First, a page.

Wireguard performance

FYI - I have created https://openwrt.org/inbox/wireguard_performance (similar to https://openwrt.org/inbox/openvpn_performance).

Feel free to add more data, it's easy.


Question: Up/Down, does this denote bidirectional saturating traffic, or the "uni-directiona"l maximum for each direction? With "uni-directional" I accept that there is required reverse traffic (ACKs and such) but that there is no considerable data traffic in the reverse direction.

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Despite a fair amount of knowledge of networking, I was never able to set up WireGuard. The interface gets RX but no actual traffic happens.

Same as in the OpenVPN performance page: unidirectional

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Since WireGuard can reach the limits of GigE with an x86_64/AMD64 and AES-NI, from my WIP notes on testing:

Technology Limits

Packets vs. Bits

Commercial routers are generally rated in terms of packets per second (PPS), rather than bits per second of throughput. This is probably a better metric when one considers that the majority of the processing load is related to understanding the headers and making decisions about them, rather than the managing payload itself. The payload is generally copied to a buffer from the interface and later written out to another interface, without modification (with minor exceptions for the headers and checksums, especially when NAT is in play).

As many home users think of bandwidth and not switching speed, and that their packets are often large, or at the MTU of their upstream link, these tests will use bandwidth as a measure.

Ethernet interfaces have their default, 1500 MTU.

GigE Throughput

A GigE link can't provide a throughput of 1,000 Mbps using TCP or UDP. There are headers, inter-packet gaps, and other overhead at the various layers that limit throughput. For typical IPv4 links, 940-950 Mbps is the highest achievable throughput for GigE without using "jumbo frames". See, for example, http://rickardnobel.se/actual-throughput-on-gigabit-ethernet/

For the purposes of this discussion, the rough numbers of

  • TCP -- 940 Mbps throughput limit
  • UDP -- 950 Mbps throughput limit

will be used.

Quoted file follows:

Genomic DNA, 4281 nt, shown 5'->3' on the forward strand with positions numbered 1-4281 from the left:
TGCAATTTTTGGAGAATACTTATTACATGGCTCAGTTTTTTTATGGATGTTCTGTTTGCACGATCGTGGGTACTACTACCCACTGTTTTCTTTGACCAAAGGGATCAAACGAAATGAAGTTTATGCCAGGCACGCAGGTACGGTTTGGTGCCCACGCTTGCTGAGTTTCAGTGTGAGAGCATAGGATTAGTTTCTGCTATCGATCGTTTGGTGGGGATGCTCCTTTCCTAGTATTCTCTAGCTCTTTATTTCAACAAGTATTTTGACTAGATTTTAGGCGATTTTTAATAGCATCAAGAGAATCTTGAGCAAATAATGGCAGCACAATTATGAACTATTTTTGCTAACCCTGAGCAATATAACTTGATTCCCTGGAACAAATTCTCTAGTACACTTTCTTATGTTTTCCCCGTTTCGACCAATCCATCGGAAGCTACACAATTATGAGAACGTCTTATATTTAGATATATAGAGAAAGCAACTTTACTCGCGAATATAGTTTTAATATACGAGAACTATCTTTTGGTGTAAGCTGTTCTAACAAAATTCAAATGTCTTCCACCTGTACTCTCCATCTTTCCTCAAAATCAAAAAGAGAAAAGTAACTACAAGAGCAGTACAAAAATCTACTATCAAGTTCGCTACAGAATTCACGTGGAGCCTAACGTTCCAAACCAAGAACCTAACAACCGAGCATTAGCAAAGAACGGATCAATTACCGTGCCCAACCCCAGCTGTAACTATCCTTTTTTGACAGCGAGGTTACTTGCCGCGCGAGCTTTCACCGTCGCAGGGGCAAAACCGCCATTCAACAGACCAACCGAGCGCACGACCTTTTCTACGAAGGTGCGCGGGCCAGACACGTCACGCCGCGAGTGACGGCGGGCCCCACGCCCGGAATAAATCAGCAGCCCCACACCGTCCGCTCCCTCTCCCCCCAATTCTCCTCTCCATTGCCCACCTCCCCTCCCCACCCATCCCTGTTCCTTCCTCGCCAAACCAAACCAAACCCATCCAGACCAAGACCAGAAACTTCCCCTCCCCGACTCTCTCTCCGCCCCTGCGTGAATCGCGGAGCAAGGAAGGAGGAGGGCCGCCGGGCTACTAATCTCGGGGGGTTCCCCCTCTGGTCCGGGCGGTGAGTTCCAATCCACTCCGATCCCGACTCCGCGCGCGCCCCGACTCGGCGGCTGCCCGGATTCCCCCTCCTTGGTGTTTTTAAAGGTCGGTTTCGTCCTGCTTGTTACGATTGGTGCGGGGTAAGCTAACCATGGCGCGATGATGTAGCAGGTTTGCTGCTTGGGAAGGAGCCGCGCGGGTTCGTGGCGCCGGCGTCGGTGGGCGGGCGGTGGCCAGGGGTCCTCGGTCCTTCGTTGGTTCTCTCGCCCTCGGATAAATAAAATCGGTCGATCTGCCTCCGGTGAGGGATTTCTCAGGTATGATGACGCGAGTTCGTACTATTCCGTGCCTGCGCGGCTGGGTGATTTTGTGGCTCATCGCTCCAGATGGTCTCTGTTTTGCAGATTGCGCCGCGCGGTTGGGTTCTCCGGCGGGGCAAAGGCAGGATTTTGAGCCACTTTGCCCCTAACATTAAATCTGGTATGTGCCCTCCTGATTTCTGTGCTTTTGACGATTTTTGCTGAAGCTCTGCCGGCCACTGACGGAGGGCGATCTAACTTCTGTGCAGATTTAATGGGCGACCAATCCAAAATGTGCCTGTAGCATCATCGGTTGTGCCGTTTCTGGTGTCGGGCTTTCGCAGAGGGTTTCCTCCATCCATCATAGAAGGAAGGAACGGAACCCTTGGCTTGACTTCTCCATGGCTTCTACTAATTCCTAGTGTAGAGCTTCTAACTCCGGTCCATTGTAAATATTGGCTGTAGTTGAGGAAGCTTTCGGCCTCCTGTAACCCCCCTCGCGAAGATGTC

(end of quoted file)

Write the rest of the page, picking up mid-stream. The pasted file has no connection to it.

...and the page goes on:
IPv6 vs. IPv4 and Other Effects

In many cases, IPv6 has slightly larger headers than does IPv4. An IPv6 link will have slightly lower throughput than the IPv4 links tested here.

VLAN tagging, QinQ, or the like often add a few bytes to the on-wire packet. These impacts are on the order of a percent and are not examined in this study. For example, an 802.1Q (VLAN) tag adds 4 bytes to the over 1500 bytes of a "full" Ethernet frame, a fraction of a percent.

This isn't a "scholarly research paper", but more intended to provide general guidance. If you're within, say, 10% of the limits, you're probably too close for robust operation.


WireGuard has its own set of encapsulation, which typically reduces the achievable bandwidth further.

WireGuard sets the interface MTU to 1420. This reduces the throughput by a factor of roughly 1420/1500 ~ 94% (ignoring fragmentation overhead)

  • WireGuard -- 900 Mbps throughput limit

I've written a quick n' dirty tutorial here which might help

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Great summary. The actual limits are relatively easy to calculate though:

IPv4, Ethernet, TCP/IPv4 goodput:
1000 * ((1500-20-20)/(1500+38)) = 949.28 Mbps
IPv6, Ethernet, TCP/IPv4 goodput:
1000 * ((1500-40-20)/(1500+38)) = 936.28 Mbps
That is a reduction by ~1.3 percentage-points. Any additional "games" like VLAN tags or RFC 1323 timestamps will result in lower throughput.
e.g. for IPv4
1000 * ((1500-20-20-12)/(1500+38+4)) = 939.04 Mbps
and IPv6
1000 * ((1500-40-20-12)/(1500+38+4)) = 926.07 Mbps

Any VPN will essentially add one more layer of TP/IP headers as well as its own headers...
With payload MTU 1420 on a MTU1500 carrier, I would expect
1000 * ((1420-20-20)/(1500+38)) = 897.27 Mbps for IPv4
1000 * ((1420-40-20)/(1500+38)) = 884.27 Mbps for IPv6
as best-case payload goodput through the VPN tunnel.
That essentially confirms your numbers (but also shows how to calculate them)

Why 1500 + 38? Well, that is simply the sum of:
7 byte preamble
1 byte start of frame delimiter
6 bytes destination MAC address
6 byte source MAC address
2 byte Ethertype header
4 byte frame check sequence
12 byte equivalent inter frame gap
7+1+6+6+2+4+12 = 38 (see e.g. https://en.wikipedia.org/wiki/Ethernet_frame)

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gl-inet b1300(ipq4029), as receiver, Destktop computer as sender, could reach 320Mbits.
b1300 as receiver, iPhone8 as sender, could reach 220Mbits.

From the result table from Mikrotik
80kpps is sufficient to reach Gigabit speeds on 1500MTU

Ethernet test results
RB750GL AR7242 1G all port test
Mode Configuration 1518 byte 512 byte 64 byte
kpps Mbps kpps Mbps kpps Mbps
Bridging none (fast path) 81.2 986.1 178.4 730.9 194 99.3
Bridging 25 bridge filter rules 51.5 625.5 52.3 214.3 53.7 27.5
Routing none (fast path) 81.2 986.1 167 684 183.7 94.1
Routing 25 simple queues 81.2 986.1 88.5 362.4 92.8 47.5
Routing 25 ip filter rules 37.6 457 38.4 157.1 37.5 19.2